2.6. Resistance and critiques
The modernization process in the police services is driven by central agendas and plans by the government. A few of the most significant of these have been discussed above. The government has claimed that reforms and modernization in the police services have already led to success in terms of crime reduction and public interaction. However, there are some critiques of the direction of this modernization.
One of the most significant critiques of the modernization agenda is the possible affect that it may have on privacy and the invasion of privacy rights. This is also of concern and some commentators are of the opinion that, under the guise of fighting terrorism, the police services may be becoming too powerful and intrusive and exceeding their boundaries. However, this is countered by the insistence in the modernization plan on public participation that forms part of the modernization agenda.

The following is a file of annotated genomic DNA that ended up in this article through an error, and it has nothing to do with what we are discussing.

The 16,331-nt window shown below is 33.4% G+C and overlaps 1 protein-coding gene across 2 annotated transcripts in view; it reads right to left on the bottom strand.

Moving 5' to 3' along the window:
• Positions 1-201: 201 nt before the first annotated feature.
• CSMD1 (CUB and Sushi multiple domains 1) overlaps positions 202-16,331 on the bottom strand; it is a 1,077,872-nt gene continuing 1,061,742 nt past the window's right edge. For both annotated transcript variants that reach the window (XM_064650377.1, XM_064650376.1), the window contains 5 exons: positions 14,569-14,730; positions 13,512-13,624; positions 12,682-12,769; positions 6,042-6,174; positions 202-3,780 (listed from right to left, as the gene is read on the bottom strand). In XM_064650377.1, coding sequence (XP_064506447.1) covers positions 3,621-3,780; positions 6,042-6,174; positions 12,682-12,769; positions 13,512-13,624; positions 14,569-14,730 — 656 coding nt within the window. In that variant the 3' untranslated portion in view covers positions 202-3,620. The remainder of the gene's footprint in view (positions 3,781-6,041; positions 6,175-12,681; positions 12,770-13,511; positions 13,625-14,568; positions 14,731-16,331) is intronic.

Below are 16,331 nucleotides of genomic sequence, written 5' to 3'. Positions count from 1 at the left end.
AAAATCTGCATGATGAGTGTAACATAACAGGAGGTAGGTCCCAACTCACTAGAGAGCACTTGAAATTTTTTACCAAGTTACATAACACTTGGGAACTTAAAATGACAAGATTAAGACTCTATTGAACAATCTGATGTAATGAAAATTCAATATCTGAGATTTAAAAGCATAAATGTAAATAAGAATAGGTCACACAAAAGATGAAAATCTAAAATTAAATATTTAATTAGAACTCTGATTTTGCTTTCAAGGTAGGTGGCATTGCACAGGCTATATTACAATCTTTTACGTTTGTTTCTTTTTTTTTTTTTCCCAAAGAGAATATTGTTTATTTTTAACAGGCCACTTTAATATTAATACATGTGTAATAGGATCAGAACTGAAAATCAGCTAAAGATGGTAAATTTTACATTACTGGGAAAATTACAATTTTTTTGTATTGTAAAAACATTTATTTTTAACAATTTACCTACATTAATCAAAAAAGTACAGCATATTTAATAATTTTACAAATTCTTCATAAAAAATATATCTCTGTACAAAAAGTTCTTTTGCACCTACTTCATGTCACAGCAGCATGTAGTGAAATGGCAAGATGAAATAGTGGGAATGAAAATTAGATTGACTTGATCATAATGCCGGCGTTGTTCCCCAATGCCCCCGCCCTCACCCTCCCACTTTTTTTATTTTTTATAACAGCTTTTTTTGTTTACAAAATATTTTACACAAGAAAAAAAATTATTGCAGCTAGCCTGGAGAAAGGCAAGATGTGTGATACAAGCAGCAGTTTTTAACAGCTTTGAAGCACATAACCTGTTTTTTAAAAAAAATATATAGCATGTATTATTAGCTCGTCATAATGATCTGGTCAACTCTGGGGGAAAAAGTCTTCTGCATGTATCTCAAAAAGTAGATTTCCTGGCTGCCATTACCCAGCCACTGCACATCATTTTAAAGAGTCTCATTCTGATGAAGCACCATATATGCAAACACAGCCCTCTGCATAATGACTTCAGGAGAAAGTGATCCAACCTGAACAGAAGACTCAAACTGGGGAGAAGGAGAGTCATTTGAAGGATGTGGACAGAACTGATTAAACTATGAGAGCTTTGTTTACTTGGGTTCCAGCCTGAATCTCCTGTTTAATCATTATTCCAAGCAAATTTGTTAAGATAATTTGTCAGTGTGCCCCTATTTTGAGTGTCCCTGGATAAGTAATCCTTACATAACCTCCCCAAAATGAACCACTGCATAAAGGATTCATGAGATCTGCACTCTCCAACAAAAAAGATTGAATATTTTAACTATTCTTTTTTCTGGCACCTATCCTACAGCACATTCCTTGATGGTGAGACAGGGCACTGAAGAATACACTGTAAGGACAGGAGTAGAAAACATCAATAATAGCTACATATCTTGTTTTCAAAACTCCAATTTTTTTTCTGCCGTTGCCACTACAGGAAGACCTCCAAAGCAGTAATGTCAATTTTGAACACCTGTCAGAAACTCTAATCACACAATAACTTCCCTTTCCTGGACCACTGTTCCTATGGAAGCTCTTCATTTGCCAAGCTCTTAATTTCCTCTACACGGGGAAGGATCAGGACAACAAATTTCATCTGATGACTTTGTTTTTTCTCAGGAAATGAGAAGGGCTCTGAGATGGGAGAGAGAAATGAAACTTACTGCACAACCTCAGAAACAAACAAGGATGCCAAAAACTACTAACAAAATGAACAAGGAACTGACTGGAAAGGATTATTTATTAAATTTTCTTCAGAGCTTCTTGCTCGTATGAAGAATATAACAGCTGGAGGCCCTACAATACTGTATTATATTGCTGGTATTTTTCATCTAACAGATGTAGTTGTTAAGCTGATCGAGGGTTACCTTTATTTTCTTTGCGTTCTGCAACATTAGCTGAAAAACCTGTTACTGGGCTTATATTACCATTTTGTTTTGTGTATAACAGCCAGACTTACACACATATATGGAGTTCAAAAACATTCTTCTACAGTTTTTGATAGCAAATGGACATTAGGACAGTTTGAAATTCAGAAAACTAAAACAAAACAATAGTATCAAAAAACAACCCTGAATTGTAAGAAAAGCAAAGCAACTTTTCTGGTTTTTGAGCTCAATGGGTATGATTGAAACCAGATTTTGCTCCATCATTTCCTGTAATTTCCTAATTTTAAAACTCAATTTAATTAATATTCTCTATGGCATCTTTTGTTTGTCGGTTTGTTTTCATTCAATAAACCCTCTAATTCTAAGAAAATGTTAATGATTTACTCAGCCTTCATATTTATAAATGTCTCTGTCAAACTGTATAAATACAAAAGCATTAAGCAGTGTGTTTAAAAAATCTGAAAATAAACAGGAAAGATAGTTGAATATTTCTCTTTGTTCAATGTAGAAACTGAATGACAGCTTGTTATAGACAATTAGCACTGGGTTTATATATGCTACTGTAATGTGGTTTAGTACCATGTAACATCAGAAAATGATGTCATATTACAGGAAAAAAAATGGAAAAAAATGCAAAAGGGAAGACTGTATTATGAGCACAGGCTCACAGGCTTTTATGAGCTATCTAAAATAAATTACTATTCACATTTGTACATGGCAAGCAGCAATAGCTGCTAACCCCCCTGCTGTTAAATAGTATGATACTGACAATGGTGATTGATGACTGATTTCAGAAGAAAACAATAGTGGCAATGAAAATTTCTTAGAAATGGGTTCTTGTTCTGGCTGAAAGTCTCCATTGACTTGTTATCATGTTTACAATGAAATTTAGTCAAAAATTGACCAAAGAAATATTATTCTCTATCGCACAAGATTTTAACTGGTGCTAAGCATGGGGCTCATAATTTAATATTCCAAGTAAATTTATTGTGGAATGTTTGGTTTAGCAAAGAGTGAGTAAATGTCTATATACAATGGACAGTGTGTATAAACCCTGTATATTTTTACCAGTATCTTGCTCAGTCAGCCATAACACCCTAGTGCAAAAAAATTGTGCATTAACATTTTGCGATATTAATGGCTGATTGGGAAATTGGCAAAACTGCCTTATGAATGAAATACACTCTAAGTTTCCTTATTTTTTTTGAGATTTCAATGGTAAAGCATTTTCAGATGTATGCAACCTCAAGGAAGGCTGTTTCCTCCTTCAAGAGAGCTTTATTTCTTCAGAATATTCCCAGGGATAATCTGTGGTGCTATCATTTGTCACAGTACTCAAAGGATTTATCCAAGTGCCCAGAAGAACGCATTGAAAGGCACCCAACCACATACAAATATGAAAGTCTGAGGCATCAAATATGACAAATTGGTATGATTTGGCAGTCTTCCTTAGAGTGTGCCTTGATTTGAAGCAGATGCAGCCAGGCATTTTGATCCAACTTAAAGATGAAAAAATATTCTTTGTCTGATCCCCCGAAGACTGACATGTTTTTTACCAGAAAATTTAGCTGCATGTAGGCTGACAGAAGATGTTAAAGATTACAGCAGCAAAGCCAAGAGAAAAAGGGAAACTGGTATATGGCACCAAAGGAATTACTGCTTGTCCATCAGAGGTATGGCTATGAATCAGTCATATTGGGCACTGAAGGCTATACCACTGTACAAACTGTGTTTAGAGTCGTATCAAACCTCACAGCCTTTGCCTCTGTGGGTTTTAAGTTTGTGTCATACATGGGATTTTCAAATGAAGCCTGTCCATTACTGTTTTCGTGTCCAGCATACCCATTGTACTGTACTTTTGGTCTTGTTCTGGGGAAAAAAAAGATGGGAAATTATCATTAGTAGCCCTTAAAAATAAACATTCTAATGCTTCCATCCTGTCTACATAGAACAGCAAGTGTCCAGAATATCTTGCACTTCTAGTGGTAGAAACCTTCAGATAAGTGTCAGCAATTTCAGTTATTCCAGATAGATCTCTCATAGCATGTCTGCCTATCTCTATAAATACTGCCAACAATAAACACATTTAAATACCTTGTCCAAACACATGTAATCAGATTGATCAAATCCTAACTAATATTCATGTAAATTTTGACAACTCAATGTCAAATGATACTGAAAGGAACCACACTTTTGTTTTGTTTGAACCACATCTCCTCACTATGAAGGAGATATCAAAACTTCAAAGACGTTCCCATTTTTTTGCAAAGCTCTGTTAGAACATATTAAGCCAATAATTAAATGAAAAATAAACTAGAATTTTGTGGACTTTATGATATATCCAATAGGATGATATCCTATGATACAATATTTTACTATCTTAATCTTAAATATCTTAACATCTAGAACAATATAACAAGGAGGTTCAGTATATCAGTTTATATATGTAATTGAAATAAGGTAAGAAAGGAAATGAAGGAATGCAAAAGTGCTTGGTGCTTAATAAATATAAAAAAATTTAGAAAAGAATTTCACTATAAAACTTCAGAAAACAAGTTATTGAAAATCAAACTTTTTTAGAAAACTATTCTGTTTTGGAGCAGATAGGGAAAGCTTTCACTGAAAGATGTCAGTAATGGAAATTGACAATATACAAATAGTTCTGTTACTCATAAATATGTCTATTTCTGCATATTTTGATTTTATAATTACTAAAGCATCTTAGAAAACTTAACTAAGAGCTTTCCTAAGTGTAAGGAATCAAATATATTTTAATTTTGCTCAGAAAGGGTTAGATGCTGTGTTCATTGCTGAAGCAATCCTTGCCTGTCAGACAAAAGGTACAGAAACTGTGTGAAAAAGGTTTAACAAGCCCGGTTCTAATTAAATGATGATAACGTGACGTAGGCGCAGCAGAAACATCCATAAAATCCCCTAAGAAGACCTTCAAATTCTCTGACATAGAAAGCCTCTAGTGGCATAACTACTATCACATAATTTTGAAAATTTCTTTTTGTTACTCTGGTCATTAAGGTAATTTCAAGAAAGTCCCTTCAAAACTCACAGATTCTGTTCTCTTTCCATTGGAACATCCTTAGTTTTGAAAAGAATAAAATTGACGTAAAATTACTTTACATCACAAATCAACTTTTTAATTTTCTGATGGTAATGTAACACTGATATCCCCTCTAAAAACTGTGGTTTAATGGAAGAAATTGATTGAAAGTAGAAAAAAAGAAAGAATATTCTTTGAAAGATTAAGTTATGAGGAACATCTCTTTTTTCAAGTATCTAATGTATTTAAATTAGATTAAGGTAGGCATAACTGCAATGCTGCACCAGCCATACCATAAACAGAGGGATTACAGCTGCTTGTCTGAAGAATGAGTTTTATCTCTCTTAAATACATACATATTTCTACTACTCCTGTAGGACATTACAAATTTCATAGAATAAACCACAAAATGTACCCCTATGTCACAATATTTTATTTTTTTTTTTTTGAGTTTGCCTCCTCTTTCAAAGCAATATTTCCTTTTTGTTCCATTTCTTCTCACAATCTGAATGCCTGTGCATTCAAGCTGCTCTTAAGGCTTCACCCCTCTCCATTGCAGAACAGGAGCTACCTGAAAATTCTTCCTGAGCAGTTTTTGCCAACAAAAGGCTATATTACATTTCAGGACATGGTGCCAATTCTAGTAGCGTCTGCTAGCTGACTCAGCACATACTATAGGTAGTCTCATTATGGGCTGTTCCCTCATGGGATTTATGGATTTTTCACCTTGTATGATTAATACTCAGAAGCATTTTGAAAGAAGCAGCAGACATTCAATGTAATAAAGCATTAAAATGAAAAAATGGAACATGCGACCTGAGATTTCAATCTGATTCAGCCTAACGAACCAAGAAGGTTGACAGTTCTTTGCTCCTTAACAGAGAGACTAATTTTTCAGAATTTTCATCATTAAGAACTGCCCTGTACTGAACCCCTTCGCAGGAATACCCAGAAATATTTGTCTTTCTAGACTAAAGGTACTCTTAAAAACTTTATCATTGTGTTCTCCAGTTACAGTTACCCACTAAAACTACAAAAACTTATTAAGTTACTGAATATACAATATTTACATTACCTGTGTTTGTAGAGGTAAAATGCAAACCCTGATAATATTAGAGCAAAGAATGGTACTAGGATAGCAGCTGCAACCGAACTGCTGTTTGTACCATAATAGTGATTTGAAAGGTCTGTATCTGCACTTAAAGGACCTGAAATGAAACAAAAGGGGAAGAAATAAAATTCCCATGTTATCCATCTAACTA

Another issue that has come to fore in debates is the problem that exists with regard to specialization in the agenda towards greater modernization. As one study notes,
Despite the importance of these matters, there has been little rigorous scrutiny carried out in respect of them. The issues involved are necessarily complex, but the HMIC thematic inspection Open All Hours (2001) and Sir David O'Dowd's Policing Bureaucracy Taskforce (2002) both identified a lack of strategic direction and national guidance in this area.
(MODERNISING THE POLICE SERVICE)
In other words, there are areas that seriously require consideration and further research.
There are also other critiques that have to be taken into account in this modernization process. In terms of funding changes and allocations, there are still reports which indicate that in some instances police authorities are not meeting their budgets budget and in a number of cases they have raised council taxes beyond the government's limit. One report states that, "Seven police authorities and one city council in England face having their budgets capped for forcing council tax rises beyond the government's limit." (Police authority budgets face cap) The reason given for this are the increasing demands on the police services; "… The Association of Police Authorities (APA) said the police owed it to communities to set their tax at a level that ensured effective policing." (Police authority budgets face cap)